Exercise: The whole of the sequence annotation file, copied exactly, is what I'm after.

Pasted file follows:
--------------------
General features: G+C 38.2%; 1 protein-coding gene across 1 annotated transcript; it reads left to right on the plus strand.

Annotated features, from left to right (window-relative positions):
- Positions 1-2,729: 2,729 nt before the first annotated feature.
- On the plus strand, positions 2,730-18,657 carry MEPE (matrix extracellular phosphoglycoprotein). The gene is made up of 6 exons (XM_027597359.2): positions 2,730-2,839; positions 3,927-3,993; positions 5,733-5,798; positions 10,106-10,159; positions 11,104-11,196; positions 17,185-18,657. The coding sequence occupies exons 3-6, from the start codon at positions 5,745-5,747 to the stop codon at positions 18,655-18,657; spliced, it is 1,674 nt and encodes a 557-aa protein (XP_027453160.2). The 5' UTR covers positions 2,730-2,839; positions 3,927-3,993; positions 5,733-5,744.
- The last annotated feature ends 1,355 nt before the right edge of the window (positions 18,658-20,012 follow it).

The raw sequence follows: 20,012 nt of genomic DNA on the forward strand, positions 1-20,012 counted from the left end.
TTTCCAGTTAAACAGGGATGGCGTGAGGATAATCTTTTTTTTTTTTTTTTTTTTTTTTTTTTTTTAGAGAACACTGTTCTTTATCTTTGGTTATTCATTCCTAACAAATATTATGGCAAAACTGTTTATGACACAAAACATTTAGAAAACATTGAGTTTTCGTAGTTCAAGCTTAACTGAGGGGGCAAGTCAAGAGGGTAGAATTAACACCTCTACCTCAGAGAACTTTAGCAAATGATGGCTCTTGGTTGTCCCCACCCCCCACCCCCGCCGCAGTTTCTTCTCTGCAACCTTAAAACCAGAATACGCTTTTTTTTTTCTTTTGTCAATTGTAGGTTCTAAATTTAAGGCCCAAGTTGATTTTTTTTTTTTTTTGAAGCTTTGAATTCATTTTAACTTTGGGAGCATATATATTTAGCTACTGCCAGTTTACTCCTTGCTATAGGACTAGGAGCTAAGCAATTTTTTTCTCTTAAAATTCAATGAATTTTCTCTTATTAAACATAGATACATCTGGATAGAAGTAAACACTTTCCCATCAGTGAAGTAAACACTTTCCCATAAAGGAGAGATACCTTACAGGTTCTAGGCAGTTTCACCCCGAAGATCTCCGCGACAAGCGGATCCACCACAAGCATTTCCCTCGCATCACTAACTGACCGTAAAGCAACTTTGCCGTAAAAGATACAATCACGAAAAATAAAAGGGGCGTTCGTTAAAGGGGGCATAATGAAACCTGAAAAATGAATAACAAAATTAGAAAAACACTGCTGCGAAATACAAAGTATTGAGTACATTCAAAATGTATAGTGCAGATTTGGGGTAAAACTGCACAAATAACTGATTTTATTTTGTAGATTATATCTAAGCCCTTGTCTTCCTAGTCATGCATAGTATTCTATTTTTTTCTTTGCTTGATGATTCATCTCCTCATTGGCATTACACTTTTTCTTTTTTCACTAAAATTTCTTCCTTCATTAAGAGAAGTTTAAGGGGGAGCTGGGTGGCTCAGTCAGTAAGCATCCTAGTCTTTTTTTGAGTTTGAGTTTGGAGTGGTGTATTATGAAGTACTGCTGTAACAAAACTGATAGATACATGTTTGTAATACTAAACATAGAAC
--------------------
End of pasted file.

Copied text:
General features: G+C 38.2%; 1 protein-coding gene across 1 annotated transcript; it reads left to right on the plus strand.

Annotated features, from left to right (window-relative positions):
- Positions 1-2,729: 2,729 nt before the first annotated feature.
- On the plus strand, positions 2,730-18,657 carry MEPE (matrix extracellular phosphoglycoprotein). The gene is made up of 6 exons (XM_027597359.2): positions 2,730-2,839; positions 3,927-3,993; positions 5,733-5,798; positions 10,106-10,159; positions 11,104-11,196; positions 17,185-18,657. The coding sequence occupies exons 3-6, from the start codon at positions 5,745-5,747 to the stop codon at positions 18,655-18,657; spliced, it is 1,674 nt and encodes a 557-aa protein (XP_027453160.2). The 5' UTR covers positions 2,730-2,839; positions 3,927-3,993; positions 5,733-5,744.
- The last annotated feature ends 1,355 nt before the right edge of the window (positions 18,658-20,012 follow it).

The raw sequence follows: 20,012 nt of genomic DNA on the forward strand, positions 1-20,012 counted from the left end.
TTTCCAGTTAAACAGGGATGGCGTGAGGATAATCTTTTTTTTTTTTTTTTTTTTTTTTTTTTTTTAGAGAACACTGTTCTTTATCTTTGGTTATTCATTCCTAACAAATATTATGGCAAAACTGTTTATGACACAAAACATTTAGAAAACATTGAGTTTTCGTAGTTCAAGCTTAACTGAGGGGGCAAGTCAAGAGGGTAGAATTAACACCTCTACCTCAGAGAACTTTAGCAAATGATGGCTCTTGGTTGTCCCCACCCCCCACCCCCGCCGCAGTTTCTTCTCTGCAACCTTAAAACCAGAATACGCTTTTTTTTTTCTTTTGTCAATTGTAGGTTCTAAATTTAAGGCCCAAGTTGATTTTTTTTTTTTTTTGAAGCTTTGAATTCATTTTAACTTTGGGAGCATATATATTTAGCTACTGCCAGTTTACTCCTTGCTATAGGACTAGGAGCTAAGCAATTTTTTTCTCTTAAAATTCAATGAATTTTCTCTTATTAAACATAGATACATCTGGATAGAAGTAAACACTTTCCCATCAGTGAAGTAAACACTTTCCCATAAAGGAGAGATACCTTACAGGTTCTAGGCAGTTTCACCCCGAAGATCTCCGCGACAAGCGGATCCACCACAAGCATTTCCCTCGCATCACTAACTGACCGTAAAGCAACTTTGCCGTAAAAGATACAATCACGAAAAATAAAAGGGGCGTTCGTTAAAGGGGGCATAATGAAACCTGAAAAATGAATAACAAAATTAGAAAAACACTGCTGCGAAATACAAAGTATTGAGTACATTCAAAATGTATAGTGCAGATTTGGGGTAAAACTGCACAAATAACTGATTTTATTTTGTAGATTATATCTAAGCCCTTGTCTTCCTAGTCATGCATAGTATTCTATTTTTTTCTTTGCTTGATGATTCATCTCCTCATTGGCATTACACTTTTTCTTTTTTCACTAAAATTTCTTCCTTCATTAAGAGAAGTTTAAGGGGGAGCTGGGTGGCTCAGTCAGTAAGCATCCTAGTCTTTTTTTGAGTTTGAGTTTGGAGTGGTGTATTATGAAGTACTGCTGTAACAAAACTGATAGATACATGTTTGTAATACTAAACATAGAAC